1. — (1) In this Schedule, except where the context otherwise requires or provision is made to the contrary—
allocated quota" has the meaning given in paragraph 2(1) below;
holding" has the same meaning as in the 1986 Regulations;
milk quota" means—
registered", in relation to milk quota, means—
relevant quota" has the meaning given in paragraph 2(2) below;
standard quota" means standard quota as calculated under paragraph 6 below;
tenancy" means, as the case may be—
tenant's fraction" has the meaning given in paragraph 7 below;
termination" means the resumption of possession of the whole or part of the tenancy by the landlord by virtue of any enactment, rule of law or term of the lease which makes provison for removal of or renunciation by a tenant, or resumption of possession by a landlord, and in particular includes resumption of possession following—
transferred quota" has the meaning given in paragraph 2(2) below;
the 1886 Act" means the Crofters Holdings (Scotland) Act 1886;
the 1911 Act " means the Small Landholders (Scotland) Act 1911;
the 1949 Act" means the Agricultural Holdings (Scotland) Act 1949;
the 1955 Act" means the Crofters (Scotland) Act 1955; "the 1986 Regulations" means the Dairy Produce Quotas Regulations 1986.
(2) For the purposes of this Schedule, the designations of landlord and tenant shall continue to apply to the parties to any proceedings taken under or in pursuance of it until the conclusion of those proceedings.
Tenant's right to compensation
2. — (1) Subject to this Schedule, where, on the termination of the lease, the tenant has milk quota registered as his in relation to a holding consisting of or including the tenancy, he shall be entitled, on quitting the tenancy, to obtain from his landlord a payment—
(2) In sub-paragraph (1) above—
the relevant quota" means—
transferred quota" means milk quota transferred to the tenant by virtue of the transfer to him of the whole or part of the holding.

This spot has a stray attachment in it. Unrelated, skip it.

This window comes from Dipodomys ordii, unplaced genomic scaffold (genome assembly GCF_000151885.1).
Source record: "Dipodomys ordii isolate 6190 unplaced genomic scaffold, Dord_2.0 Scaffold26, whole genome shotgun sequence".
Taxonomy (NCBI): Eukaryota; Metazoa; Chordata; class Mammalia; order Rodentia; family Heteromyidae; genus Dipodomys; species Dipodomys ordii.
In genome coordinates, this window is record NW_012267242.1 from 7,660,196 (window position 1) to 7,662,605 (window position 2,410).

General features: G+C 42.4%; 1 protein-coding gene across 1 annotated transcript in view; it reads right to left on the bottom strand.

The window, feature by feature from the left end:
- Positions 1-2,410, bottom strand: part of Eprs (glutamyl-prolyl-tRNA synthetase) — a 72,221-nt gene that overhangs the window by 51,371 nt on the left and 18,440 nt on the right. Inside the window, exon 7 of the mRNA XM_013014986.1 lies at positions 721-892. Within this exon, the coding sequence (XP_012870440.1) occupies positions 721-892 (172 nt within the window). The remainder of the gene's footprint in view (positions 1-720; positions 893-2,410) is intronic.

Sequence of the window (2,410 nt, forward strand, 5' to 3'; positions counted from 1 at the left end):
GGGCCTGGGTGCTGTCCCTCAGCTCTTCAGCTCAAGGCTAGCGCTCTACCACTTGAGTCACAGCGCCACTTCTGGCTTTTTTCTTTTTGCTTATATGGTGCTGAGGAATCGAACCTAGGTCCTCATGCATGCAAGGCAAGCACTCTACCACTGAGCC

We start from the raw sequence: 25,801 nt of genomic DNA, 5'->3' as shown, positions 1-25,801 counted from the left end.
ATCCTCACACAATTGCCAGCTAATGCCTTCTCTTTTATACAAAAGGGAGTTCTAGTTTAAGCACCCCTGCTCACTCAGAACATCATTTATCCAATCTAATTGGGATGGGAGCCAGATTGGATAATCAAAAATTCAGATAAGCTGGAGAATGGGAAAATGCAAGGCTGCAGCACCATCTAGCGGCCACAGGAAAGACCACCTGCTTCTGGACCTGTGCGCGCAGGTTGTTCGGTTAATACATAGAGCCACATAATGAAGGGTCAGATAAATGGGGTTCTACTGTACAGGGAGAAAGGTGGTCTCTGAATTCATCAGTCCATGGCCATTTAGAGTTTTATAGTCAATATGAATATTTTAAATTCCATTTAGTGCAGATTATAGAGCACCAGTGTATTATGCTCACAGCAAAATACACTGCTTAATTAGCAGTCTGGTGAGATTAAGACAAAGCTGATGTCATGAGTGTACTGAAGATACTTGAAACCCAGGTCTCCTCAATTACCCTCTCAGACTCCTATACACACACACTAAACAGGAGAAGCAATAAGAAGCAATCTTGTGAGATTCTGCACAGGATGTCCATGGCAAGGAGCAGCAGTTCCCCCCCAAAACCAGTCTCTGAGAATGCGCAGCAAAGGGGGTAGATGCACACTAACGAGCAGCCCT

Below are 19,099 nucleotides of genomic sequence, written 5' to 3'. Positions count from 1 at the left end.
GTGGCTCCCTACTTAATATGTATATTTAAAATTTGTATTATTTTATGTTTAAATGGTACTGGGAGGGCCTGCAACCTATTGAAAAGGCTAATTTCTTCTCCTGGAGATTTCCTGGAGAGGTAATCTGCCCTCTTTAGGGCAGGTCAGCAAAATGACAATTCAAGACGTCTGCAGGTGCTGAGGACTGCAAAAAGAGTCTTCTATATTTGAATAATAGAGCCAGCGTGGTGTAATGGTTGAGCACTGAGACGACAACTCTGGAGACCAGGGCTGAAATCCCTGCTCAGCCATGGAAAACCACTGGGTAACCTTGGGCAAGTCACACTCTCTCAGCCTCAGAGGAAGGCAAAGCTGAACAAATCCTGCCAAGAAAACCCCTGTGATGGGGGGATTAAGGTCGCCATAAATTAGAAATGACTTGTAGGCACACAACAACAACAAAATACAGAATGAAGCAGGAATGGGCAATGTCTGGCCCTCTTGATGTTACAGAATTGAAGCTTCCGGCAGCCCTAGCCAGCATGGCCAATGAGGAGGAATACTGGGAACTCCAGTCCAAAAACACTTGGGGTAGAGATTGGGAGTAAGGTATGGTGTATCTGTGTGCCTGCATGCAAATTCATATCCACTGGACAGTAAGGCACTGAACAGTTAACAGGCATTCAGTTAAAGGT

(3) A tenant shall not be entitled to more than one payment under this paragraph in respect of the same tenancy.
(4) Nothing in this paragraph shall prejudice the right of a tenant to claim compensation to which he may be entitled under an agreement in writing, in lieu of any payment provided by this paragraph.
Succession to lease of tenancy
3. — (1) This paragraph applies where a person (the successor has acquired right to the lease of the tenancy after 2nd April 1984
(2) Where this paragraph applies—
4. In the case of a tenancy which is sub-let, if the sub-tenant quits the tenancy—
Calculation of payment
5.—(1) The amount of the payment to which a tenant is entitled under paragraph 2 above on the termination of the lease shall be determined in accordance with this paragraph.
(2) The amount of the payment in respect of allocated quota shall be equal to the value of—
(3) The amount of the payment in respect of transferred quota shall be equal to the value of—
6.—(1) Subject to this paragraph, the "standard quota" for any tenancy for the purposes of this Schedule shall be calculated by multiplying the relevant number of hectares by the standard yield per hectare.
(2) Where by virtue of the quality of the land in question or of climatic conditions in the area the amount of milk which could reasonably be expected to have been produced from one hectare of the tenancy during the relevant period ("the reasonable amount") is greater or less than the average yield per hectare then sub-paragraph (1) above shall not apply and the standard quota shall be calculated by multiplying the relevant number of hectares by such proportion of the standard yield per hectare as the reasonable amount bears to the average yield per hectare; and the Secretary of State shall by order prescribe the amount of milk to be taken as the average yield per hectare for the purposes of this sub-paragraph.
(3) Where the relevant quota includes milk quota allocated in pursuance of an award of quota made by the Dairy Produce Quota Tribunal for Scotland which has not been allocated in full, the standard quota shall be reduced by the amount by which the milk quota allocated in pursuance of the award falls short of the amount awarded (or, in the case where only part of the milk quota allocated in pursuance of the award is included in the relevant quota, by the corresponding proportion of that shortfall).
(4) In sub-paragraph (3) above the references to milk quota allocated in pursuance of an award of quota include references to quota allocated by virtue of the amount awarded not originally having been allocated in full.
(5) for the purposes of this paragraph—
(6) In this and in paragraph 7 below—
(7) An order under this paragraph may make different provision for different cases.
(8) The powers to make an order under this paragraph shall be exercisable by statutory instrument and any statutory instrument containing such an order shall be subject to annulment in pursuance of a resolution of either House of Parliament.
7.—(1) For the purposes of this Schedule "the tenant's fraction" means the fraction of which—